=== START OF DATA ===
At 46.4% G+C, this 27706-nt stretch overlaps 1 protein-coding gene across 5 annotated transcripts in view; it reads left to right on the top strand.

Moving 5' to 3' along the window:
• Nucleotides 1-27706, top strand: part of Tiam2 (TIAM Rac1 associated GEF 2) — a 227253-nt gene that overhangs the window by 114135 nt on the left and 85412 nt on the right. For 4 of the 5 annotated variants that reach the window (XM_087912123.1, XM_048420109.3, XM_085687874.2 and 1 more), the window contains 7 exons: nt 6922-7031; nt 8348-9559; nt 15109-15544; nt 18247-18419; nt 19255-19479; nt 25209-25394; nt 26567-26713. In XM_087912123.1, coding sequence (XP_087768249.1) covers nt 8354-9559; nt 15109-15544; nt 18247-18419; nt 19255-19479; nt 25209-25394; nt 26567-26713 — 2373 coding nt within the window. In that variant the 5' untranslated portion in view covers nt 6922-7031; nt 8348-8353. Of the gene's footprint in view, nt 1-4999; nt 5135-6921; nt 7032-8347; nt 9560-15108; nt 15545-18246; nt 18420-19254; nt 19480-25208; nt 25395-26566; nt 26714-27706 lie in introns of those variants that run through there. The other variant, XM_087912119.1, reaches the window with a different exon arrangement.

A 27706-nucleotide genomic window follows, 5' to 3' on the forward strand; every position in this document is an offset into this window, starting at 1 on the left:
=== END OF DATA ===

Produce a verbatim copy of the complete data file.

At 46.4% G+C, this 27706-nt stretch overlaps 1 protein-coding gene across 5 annotated transcripts in view; it reads left to right on the top strand.

Moving 5' to 3' along the window:
• Nucleotides 1-27706, top strand: part of Tiam2 (TIAM Rac1 associated GEF 2) — a 227253-nt gene that overhangs the window by 114135 nt on the left and 85412 nt on the right. For 4 of the 5 annotated variants that reach the window (XM_087912123.1, XM_048420109.3, XM_085687874.2 and 1 more), the window contains 7 exons: nt 6922-7031; nt 8348-9559; nt 15109-15544; nt 18247-18419; nt 19255-19479; nt 25209-25394; nt 26567-26713. In XM_087912123.1, coding sequence (XP_087768249.1) covers nt 8354-9559; nt 15109-15544; nt 18247-18419; nt 19255-19479; nt 25209-25394; nt 26567-26713 — 2373 coding nt within the window. In that variant the 5' untranslated portion in view covers nt 6922-7031; nt 8348-8353. Of the gene's footprint in view, nt 1-4999; nt 5135-6921; nt 7032-8347; nt 9560-15108; nt 15545-18246; nt 18420-19254; nt 19480-25208; nt 25395-26566; nt 26714-27706 lie in introns of those variants that run through there. The other variant, XM_087912119.1, reaches the window with a different exon arrangement.

A 27706-nucleotide genomic window follows, 5' to 3' on the forward strand; every position in this document is an offset into this window, starting at 1 on the left: